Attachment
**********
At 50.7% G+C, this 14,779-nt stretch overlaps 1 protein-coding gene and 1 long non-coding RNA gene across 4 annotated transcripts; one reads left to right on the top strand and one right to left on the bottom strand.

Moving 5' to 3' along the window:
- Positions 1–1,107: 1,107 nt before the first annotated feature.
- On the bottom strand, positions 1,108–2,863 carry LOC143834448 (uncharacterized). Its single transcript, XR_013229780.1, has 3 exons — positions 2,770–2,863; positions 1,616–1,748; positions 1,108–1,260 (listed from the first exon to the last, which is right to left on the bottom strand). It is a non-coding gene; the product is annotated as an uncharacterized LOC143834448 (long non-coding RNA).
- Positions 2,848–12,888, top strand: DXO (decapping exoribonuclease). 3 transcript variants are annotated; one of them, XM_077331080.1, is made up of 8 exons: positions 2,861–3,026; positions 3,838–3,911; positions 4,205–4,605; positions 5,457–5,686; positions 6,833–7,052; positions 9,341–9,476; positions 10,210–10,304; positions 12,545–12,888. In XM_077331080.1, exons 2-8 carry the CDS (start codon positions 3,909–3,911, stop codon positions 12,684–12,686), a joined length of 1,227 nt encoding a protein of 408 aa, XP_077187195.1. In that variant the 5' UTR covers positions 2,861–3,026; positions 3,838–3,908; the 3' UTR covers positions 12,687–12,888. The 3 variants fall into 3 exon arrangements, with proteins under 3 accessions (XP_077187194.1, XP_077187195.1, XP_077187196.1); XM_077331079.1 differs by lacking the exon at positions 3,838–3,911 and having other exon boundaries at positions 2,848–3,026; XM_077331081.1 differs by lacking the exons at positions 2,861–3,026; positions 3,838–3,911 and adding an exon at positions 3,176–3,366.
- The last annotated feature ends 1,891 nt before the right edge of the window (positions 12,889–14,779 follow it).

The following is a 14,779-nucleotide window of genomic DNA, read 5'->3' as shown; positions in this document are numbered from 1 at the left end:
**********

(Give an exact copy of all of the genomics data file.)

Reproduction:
At 50.7% G+C, this 14,779-nt stretch overlaps 1 protein-coding gene and 1 long non-coding RNA gene across 4 annotated transcripts; one reads left to right on the top strand and one right to left on the bottom strand.

Moving 5' to 3' along the window:
- Positions 1–1,107: 1,107 nt before the first annotated feature.
- On the bottom strand, positions 1,108–2,863 carry LOC143834448 (uncharacterized). Its single transcript, XR_013229780.1, has 3 exons — positions 2,770–2,863; positions 1,616–1,748; positions 1,108–1,260 (listed from the first exon to the last, which is right to left on the bottom strand). It is a non-coding gene; the product is annotated as an uncharacterized LOC143834448 (long non-coding RNA).
- Positions 2,848–12,888, top strand: DXO (decapping exoribonuclease). 3 transcript variants are annotated; one of them, XM_077331080.1, is made up of 8 exons: positions 2,861–3,026; positions 3,838–3,911; positions 4,205–4,605; positions 5,457–5,686; positions 6,833–7,052; positions 9,341–9,476; positions 10,210–10,304; positions 12,545–12,888. In XM_077331080.1, exons 2-8 carry the CDS (start codon positions 3,909–3,911, stop codon positions 12,684–12,686), a joined length of 1,227 nt encoding a protein of 408 aa, XP_077187195.1. In that variant the 5' UTR covers positions 2,861–3,026; positions 3,838–3,908; the 3' UTR covers positions 12,687–12,888. The 3 variants fall into 3 exon arrangements, with proteins under 3 accessions (XP_077187194.1, XP_077187195.1, XP_077187196.1); XM_077331079.1 differs by lacking the exon at positions 3,838–3,911 and having other exon boundaries at positions 2,848–3,026; XM_077331081.1 differs by lacking the exons at positions 2,861–3,026; positions 3,838–3,911 and adding an exon at positions 3,176–3,366.
- The last annotated feature ends 1,891 nt before the right edge of the window (positions 12,889–14,779 follow it).

The following is a 14,779-nucleotide window of genomic DNA, read 5'->3' as shown; positions in this document are numbered from 1 at the left end: